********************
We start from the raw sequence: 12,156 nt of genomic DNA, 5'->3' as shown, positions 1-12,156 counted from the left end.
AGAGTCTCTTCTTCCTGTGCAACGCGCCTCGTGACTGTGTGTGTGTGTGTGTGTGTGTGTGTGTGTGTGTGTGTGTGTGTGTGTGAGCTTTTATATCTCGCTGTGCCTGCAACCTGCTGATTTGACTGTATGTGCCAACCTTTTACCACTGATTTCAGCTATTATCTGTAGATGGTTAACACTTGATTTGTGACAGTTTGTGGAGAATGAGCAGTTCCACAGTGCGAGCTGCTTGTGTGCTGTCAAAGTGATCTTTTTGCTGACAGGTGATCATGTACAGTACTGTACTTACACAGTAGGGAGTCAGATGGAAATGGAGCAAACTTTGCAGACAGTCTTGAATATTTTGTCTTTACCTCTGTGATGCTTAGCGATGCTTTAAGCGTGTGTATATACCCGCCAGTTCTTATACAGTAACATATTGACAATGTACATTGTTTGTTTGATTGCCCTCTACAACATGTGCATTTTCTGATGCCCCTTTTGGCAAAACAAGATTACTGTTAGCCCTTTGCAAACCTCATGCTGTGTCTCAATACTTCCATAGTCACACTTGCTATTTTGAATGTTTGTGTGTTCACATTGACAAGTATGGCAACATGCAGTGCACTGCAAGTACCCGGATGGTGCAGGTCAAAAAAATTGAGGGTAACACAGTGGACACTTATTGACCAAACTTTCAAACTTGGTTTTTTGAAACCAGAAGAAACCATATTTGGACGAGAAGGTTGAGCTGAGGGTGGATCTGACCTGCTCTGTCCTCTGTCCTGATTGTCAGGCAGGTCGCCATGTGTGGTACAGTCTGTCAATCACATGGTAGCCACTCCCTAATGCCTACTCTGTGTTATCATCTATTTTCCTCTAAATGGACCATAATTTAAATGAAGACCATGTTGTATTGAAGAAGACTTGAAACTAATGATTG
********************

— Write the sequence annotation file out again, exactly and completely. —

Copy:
We start from the raw sequence: 12,156 nt of genomic DNA, 5'->3' as shown, positions 1-12,156 counted from the left end.
AGAGTCTCTTCTTCCTGTGCAACGCGCCTCGTGACTGTGTGTGTGTGTGTGTGTGTGTGTGTGTGTGTGTGTGTGTGTGTGTGTGAGCTTTTATATCTCGCTGTGCCTGCAACCTGCTGATTTGACTGTATGTGCCAACCTTTTACCACTGATTTCAGCTATTATCTGTAGATGGTTAACACTTGATTTGTGACAGTTTGTGGAGAATGAGCAGTTCCACAGTGCGAGCTGCTTGTGTGCTGTCAAAGTGATCTTTTTGCTGACAGGTGATCATGTACAGTACTGTACTTACACAGTAGGGAGTCAGATGGAAATGGAGCAAACTTTGCAGACAGTCTTGAATATTTTGTCTTTACCTCTGTGATGCTTAGCGATGCTTTAAGCGTGTGTATATACCCGCCAGTTCTTATACAGTAACATATTGACAATGTACATTGTTTGTTTGATTGCCCTCTACAACATGTGCATTTTCTGATGCCCCTTTTGGCAAAACAAGATTACTGTTAGCCCTTTGCAAACCTCATGCTGTGTCTCAATACTTCCATAGTCACACTTGCTATTTTGAATGTTTGTGTGTTCACATTGACAAGTATGGCAACATGCAGTGCACTGCAAGTACCCGGATGGTGCAGGTCAAAAAAATTGAGGGTAACACAGTGGACACTTATTGACCAAACTTTCAAACTTGGTTTTTTGAAACCAGAAGAAACCATATTTGGACGAGAAGGTTGAGCTGAGGGTGGATCTGACCTGCTCTGTCCTCTGTCCTGATTGTCAGGCAGGTCGCCATGTGTGGTACAGTCTGTCAATCACATGGTAGCCACTCCCTAATGCCTACTCTGTGTTATCATCTATTTTCCTCTAAATGGACCATAATTTAAATGAAGACCATGTTGTATTGAAGAAGACTTGAAACTAATGATTG